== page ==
Health Risks Glaucoma

Based on your genetics, your genetic predisposition for Glaucoma is

Normal
Low
Normal
High

What does this mean?

 Your genotypes indicate that you have a typical risk of glaucoma. Maintain a healthy diet and lifestyle to avoid glaucoma.

How Is Your Genetic Risk Calculated?

Your genetic risk assessment is

1.88

This result is based on the SNPs(single nucleotide polymorphism)that are associated with Glaucoma.

Genes
Your Genotype
What it means?
Genes: LOXL1
Your Genotype: GG
What it means? Higher exfoliation glaucoma risk
Genes: CDKN2B-AS1
Your Genotype: AG
What it means? Lower risk for developing glaucoma
Genes: TGFBR3/CDC7
Your Genotype: AA
What it means? Typical
Genes: CAV1/CAV2
Your Genotype: GG
What it means? Typical
!

Limitations

This report does not diagnose any health conditions or provide medical advice. This should not be used as a diagnostic tool.
This result is limited to existing scientific research.
Please consult with a healthcare professional before making any major lifestyle changes or if you have any other concerns about your results.

What is Glaucoma?

Glaucoma is a disease that causes vision loss, typically begins with damage in the optic nerve, and eventually causes total blindness of the eye. The optic nerve responsible for transmitting information from the eye to the brain and the other way around. Glaucoma is caused by multiple factors that result in the morphological changes of the retina. Open-angle and angle-closure, marked by an increase in eye pressure, are the two main types of glaucoma. Apart from acute angle-closure glaucoma, all other forms of chronic glaucoma are largely showing no symptoms, with the only signs of gradually progressive visual field loss and optic nerve changes. Glaucoma can also happen with damage occurring to the optic nerve without eye pressure exceeding the normal range around 12-22 mm Hg. Glaucoma disproportionately affects women and Asians. Other high-risk groups including people over 60 years old, family members of those already diagnosed, steroid users, diabetics, high myopia, hypertension, central corneal thickness <5mm, and eye injury.

How It Affects Your Sight

Glaucoma is usually caused by the increase in eye pressure, which in turn damages the eye nerve. Apart from acute angle-closure glaucoma, all other forms of chronic glaucoma mostly show no symptoms, with the only signs being the gradual progressive loss of visual field and optic nerve changes.

How does Glaucoma affect your sight?

Glaucoma usually results from the increase of the eye pressure which in turn damages the eye nerve.

Symptoms

Risk Factors Can Influence The Risk of Developing Glaucoma

Genetics are NOT the only risk factor for Glaucoma.
Glaucoma is believed to be caused by a combination of environmental, genetic and lifestyle factors. Now that you have learnt about your genetic risk, you can determine how aggressively you need to make lifestyle changes to reduce your risk.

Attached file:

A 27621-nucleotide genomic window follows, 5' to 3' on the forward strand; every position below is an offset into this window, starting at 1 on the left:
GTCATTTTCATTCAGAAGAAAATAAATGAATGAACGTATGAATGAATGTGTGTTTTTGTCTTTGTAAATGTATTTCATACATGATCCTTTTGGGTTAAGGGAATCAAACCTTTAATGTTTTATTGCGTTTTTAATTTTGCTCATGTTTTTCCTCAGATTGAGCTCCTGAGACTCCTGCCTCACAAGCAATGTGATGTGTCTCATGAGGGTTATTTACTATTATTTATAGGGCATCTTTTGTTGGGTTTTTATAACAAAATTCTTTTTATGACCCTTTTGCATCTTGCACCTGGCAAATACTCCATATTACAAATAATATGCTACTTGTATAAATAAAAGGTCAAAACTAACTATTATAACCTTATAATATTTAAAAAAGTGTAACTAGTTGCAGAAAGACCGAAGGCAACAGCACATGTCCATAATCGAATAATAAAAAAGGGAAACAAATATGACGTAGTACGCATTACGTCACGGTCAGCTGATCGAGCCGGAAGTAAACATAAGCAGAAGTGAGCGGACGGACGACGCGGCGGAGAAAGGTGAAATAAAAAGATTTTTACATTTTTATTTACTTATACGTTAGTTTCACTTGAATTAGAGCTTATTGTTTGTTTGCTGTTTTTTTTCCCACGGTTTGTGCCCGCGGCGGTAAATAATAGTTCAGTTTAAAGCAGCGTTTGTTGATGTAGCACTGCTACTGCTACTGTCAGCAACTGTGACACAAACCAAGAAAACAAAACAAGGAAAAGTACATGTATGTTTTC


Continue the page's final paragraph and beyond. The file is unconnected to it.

The earlier in your life that you commit to living a healthy lifestyle, the more you can reduce your risk for or delay the development of Glaucoma.

Suggested Lifestyle Changes

Dietary Recommendations:

  1. Consume more foods that contain carotenoid as they are good for sight health. Examples of vegetables and fruits rich in carotenoids: carrots, yams, sweet potatoes, papaya, watermelon, cantaloupe, mangoes, tomatoes, bell peppers and oranges.
  2. Consume more foods that contain vitamin A & C. For example, collard greens, cabbage, kale, spinach, Brussels sprouts, celery, carrots, peaches, radishes, green beans, and beets.
  3. Do not drink more than 5 cups of coffee in a day. Minimize coffee intake as it modifies the gene that is responsible for high risk of glaucoma.
  4. It is advised to consume more leafy green vegetables as a diet that is high in nitrate was found to be associated with a lower risk of open-angle glaucoma.
  5. Dietary intake of calcium and iron were found to be associated with decreased risk for glaucoma but consumption of mineral supplements with iron, calcium and magnesium might increase the risk of glaucoma.

Supplement Recommendations:

  1. To prevent glaucoma, it is recommended to take multivitamin pills that contain vitamin A, B-complex, E, C, zinc, magnesium, and calcium.
  2. Omega-3 oil is important for general eye health.
  3. Dietary intake of calcium and iron were found to be associated with decreased risk for glaucoma but consumption of mineral supplements with iron, calcium and magnesium might increase the risk of glaucoma.
  4. High intake of retinol equivalents and vitamin B1 has shown to have a protective effect on open-angle glaucoma.

Lifestyle Recommendations:

  1. Consume sufficient water throughout the day.
  2. Be sure to always maintain a normal blood pressure.
  3. It is advised that you should not smoke, or stop smoking if you are a smoker.
  4. If you have known family history of glaucoma, be sure to regularly get dilated eye examinations every 5 - 10 years. The risk of glaucoma will increase with age, hence more frequent visits are required as you age as well.
  5. Diabetic patients are at higher risks of getting glaucoma. Be sure to control your blood sugar level as recommended by your doctor.
  6. Certain drugs may cause glaucoma
  7. be sure to check with your doctor.

Exercise Recommendations:

  1. Studies have found that regular aerobic exercise can decrease intraocular pressure.
  2. Aerobic exercises are highly recommended for a duration of 45 minutes, 3 - 4 times a week
  3. such as brisk walking, swimming, cycling and jogging.
  4. Certain activities like weightlifting, sprinting, and yoga (in certain positions) may also increase eye pressure. It is advised that you should practice those with caution or under the advice of your doctor.
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